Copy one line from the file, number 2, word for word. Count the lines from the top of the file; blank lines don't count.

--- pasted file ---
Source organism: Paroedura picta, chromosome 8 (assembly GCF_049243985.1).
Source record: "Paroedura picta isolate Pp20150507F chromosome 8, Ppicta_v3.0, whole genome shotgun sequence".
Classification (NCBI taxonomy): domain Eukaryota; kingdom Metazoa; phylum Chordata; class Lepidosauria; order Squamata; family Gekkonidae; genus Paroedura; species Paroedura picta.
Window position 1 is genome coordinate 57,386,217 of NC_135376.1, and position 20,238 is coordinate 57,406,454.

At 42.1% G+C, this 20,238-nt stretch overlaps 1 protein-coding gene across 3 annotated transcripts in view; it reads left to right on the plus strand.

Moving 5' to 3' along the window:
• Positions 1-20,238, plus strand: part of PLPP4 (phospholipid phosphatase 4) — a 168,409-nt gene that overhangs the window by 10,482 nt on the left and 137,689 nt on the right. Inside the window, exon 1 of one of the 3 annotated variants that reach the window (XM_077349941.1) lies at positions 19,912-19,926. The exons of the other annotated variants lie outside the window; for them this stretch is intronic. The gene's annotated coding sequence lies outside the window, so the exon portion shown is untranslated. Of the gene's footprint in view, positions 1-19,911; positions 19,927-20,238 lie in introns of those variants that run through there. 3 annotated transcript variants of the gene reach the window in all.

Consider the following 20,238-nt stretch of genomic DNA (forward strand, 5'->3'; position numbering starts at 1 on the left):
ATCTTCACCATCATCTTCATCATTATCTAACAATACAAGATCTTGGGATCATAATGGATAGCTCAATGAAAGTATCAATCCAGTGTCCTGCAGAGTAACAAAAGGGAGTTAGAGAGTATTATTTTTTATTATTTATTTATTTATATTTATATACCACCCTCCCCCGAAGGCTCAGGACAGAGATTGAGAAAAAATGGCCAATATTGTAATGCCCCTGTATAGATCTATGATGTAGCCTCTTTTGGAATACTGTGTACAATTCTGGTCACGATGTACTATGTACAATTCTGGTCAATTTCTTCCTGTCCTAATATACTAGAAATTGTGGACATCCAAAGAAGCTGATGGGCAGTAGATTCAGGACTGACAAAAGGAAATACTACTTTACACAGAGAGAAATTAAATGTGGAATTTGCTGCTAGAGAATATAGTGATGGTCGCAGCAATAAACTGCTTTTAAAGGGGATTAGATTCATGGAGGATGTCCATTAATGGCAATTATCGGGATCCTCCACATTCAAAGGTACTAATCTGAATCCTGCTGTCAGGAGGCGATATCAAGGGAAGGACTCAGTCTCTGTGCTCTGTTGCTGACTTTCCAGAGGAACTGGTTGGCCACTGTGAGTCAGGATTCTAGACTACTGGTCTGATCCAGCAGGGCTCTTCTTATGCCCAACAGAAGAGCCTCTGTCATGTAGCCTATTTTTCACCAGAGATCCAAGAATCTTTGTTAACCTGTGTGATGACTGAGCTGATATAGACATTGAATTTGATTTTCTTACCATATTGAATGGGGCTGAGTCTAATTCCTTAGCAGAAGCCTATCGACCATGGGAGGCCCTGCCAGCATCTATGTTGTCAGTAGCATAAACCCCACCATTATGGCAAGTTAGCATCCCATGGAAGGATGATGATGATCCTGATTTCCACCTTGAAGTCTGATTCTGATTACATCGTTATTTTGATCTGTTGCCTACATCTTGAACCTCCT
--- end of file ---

Source record: "Paroedura picta isolate Pp20150507F chromosome 8, Ppicta_v3.0, whole genome shotgun sequence".